In the pre-Christian Germanic worldview, the spoken word possesses frightfully strong creative powers. As Scandinavian scholar Catharina Raudvere notes, “The pronouncement of words was recognized to have a tremendous influence over the concerns of life".
The impact of a sentence uttered aloud could not be questioned and could never be taken back – as if it had become somehow physical. … Words create reality, not the other way around.” This is, in an important sense, an anticipation of the philosophy of language advanced by the German philosopher Martin Heidegger in his seminal essay Language. For Heidegger, language is an inescapable structuring element of perception. Words don’t merely reflect our perception of the world; rather, we perceive and experience the world in the particular ways that our language demands of us. Thinking outside of language is literally unthinkable, because all thought takes place within language – hence the inherent, godlike creative powers of words. In traditional Germanic society, to vocalize a thought is to make that thought part of the fabric of reality, altering reality accordingly – perhaps not absolutely, but in some important measure.
Each of the runes represents a phoneme – the smallest unit of sound in a language, such as “t,” “s,” “r,” etc. – and as such is a transposition of a phoneme into a visual form. Most modern linguists take it for granted that the relationship between the signified (the concrete reality referred to by a word) and the signifier (the sounds used to vocalize that word) is arbitrary. However, a minority of linguists embrace an opposing theory known as “phonosemantics:” the idea that there is, in fact, a meaningful connection between the sounds that make up a word and the word’s meaning. To put this another way, the phoneme itself carries an inherent meaning. The meaning of the word “thorn,” for example, derives in large part from the combined meaning of the phonemes “th,” “o,” “r,” and “n.”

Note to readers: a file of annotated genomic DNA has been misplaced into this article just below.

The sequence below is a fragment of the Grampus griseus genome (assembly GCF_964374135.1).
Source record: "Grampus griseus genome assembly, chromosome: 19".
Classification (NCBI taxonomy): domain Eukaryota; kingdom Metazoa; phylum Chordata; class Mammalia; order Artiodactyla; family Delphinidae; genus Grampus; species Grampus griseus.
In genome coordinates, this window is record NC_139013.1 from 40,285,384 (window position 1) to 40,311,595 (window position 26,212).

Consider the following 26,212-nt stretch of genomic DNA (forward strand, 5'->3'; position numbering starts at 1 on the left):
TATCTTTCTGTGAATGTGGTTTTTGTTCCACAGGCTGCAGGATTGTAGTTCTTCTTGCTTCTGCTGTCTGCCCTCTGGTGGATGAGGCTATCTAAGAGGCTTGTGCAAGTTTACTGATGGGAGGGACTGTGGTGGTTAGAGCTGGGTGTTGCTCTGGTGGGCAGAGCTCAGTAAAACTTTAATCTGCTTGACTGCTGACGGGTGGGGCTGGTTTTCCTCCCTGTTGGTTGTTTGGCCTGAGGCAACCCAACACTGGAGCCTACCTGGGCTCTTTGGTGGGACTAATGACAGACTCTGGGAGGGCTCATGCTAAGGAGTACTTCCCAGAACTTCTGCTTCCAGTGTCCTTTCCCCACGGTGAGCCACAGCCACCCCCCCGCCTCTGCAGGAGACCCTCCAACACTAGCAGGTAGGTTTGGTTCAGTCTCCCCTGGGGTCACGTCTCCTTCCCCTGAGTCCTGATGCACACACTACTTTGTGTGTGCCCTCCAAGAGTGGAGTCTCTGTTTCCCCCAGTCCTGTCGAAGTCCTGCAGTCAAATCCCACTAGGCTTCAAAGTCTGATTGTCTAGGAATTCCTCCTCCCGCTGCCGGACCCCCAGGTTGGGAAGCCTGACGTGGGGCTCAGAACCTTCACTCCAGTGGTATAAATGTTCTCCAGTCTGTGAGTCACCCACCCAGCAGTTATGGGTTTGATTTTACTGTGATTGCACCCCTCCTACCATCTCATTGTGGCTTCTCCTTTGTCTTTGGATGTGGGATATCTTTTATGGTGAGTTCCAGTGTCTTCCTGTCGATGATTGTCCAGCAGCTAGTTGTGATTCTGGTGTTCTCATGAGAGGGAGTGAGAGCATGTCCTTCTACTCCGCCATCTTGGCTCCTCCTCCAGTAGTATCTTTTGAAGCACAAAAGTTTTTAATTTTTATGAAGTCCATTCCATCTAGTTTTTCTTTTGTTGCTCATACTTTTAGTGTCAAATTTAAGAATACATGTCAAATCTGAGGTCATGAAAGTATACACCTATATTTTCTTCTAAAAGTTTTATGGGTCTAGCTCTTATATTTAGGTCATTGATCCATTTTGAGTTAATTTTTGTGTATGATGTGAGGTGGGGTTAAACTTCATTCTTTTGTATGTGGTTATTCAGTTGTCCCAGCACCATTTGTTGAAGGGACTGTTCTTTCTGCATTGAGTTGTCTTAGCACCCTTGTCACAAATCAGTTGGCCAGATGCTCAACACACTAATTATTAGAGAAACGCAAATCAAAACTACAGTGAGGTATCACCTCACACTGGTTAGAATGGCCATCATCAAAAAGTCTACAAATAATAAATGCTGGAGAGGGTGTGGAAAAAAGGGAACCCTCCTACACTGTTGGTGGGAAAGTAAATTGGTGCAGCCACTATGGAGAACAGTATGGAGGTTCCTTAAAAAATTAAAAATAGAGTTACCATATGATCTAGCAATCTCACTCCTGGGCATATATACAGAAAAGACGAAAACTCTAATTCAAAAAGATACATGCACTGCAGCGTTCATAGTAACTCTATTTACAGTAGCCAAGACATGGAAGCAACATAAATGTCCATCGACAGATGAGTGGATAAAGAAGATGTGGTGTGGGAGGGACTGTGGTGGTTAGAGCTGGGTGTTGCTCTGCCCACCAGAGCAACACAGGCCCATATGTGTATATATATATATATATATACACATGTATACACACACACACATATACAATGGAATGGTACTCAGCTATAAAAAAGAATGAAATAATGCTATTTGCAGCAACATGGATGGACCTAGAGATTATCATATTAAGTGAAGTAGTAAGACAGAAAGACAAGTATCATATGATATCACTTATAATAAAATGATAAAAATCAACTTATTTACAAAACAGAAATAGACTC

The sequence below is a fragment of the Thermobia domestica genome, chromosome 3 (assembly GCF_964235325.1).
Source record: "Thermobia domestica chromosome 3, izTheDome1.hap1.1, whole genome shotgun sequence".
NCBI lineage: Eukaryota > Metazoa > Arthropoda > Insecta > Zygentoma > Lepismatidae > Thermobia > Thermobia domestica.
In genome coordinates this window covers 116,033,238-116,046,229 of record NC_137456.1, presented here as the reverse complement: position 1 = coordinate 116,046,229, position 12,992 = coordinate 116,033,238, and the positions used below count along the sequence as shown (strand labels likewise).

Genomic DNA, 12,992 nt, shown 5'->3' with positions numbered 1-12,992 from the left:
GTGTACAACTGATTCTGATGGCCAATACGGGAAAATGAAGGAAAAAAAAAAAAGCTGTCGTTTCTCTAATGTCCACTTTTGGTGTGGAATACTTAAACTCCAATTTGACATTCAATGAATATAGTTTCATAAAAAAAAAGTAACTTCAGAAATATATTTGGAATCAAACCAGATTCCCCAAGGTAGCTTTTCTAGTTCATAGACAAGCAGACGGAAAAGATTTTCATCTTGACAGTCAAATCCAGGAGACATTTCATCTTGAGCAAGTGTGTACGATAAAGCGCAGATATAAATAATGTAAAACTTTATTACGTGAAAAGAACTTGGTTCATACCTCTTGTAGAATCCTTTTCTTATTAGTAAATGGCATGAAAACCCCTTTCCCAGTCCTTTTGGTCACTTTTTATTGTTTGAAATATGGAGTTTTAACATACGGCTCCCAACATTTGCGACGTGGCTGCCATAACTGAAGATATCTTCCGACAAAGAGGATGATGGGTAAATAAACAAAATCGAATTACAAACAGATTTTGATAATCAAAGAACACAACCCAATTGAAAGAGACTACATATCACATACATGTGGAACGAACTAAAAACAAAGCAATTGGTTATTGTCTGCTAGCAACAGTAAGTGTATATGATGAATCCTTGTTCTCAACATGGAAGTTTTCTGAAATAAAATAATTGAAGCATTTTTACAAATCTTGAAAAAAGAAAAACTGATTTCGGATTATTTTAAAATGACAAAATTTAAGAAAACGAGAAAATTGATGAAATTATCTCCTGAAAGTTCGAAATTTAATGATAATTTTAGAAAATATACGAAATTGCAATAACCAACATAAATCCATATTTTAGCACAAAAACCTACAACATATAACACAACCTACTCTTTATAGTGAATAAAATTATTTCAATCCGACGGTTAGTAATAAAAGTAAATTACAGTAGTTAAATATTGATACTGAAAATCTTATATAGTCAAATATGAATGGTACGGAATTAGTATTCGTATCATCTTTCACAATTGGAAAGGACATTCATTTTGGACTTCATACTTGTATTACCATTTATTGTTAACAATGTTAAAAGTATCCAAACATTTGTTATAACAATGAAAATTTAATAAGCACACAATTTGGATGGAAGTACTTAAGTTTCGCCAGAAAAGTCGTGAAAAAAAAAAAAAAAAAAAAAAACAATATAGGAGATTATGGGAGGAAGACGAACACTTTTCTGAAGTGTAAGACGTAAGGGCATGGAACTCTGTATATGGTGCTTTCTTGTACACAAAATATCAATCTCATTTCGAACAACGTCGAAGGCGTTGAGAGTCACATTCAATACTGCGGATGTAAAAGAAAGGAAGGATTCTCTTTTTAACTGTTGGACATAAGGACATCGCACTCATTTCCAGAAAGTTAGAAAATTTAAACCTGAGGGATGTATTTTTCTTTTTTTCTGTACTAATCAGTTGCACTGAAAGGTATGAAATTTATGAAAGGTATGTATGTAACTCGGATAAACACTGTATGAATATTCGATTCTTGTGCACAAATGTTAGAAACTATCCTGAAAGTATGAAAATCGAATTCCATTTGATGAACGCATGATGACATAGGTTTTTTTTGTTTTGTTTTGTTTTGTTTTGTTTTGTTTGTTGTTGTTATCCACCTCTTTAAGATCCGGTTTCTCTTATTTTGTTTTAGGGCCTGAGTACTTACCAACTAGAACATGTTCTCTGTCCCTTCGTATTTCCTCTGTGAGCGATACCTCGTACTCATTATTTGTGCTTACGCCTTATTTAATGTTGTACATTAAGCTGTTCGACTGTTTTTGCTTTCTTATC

The phonosemantic view of language is in agreement with the traditional northern European view, where “words create reality, not the other way around.” The runes, as transpositions of phonemes, bring the inherent creative powers of speech into a visual medium. We’ve already noted that the word “rune” means “letter” only secondarily, and that its primary meaning is “secret” or “mystery” – the mysterious animistic power carried by the phoneme itself. We must also remember the ordeal Odin undertook in order to discover the runes – no one would hang from a tree without food or water for nine days and nights, ritually wounded by his own spear, in order to obtain a set of arbitrary signifiers.
With the runes, the phonosemantic perspective takes on an additional layer of significance. Not only is the relationship between the definition of a word and the phonemes that comprise it inherently meaningful – the relationship between a phoneme and its graphic representation is inherently meaningful as well.
Thus, the runes were not only a means of fostering communication between two or more humans. Being intrinsically meaningful symbols that could be read and understood by at least some nonhuman beings, they could facilitate communication between humankind and the invisible powers who animate the visible world, providing the basis for a plethora of magical acts.
UNDERSTAND RUNESFor what can Runes be used for?
As the runes each represent sounds, not surprisingly they can be used for writing. Historically, runes were often used for inscriptions on monuments in the same way that modern monuments carry inscriptions using an alphabet. They were also used for passing messages.
STRENGTHHow to activate Runes
Systems which allow us the runes, to be put into use in everyday life, are varied, and depend very much on the degree of preparation of the subject and what is expected or wants to obtain.
RITUALSEnergy projection of the Runes
We must ask ourselves in meditation, directing our attention with the target (be it a person or an intention), to create a union with our being interior.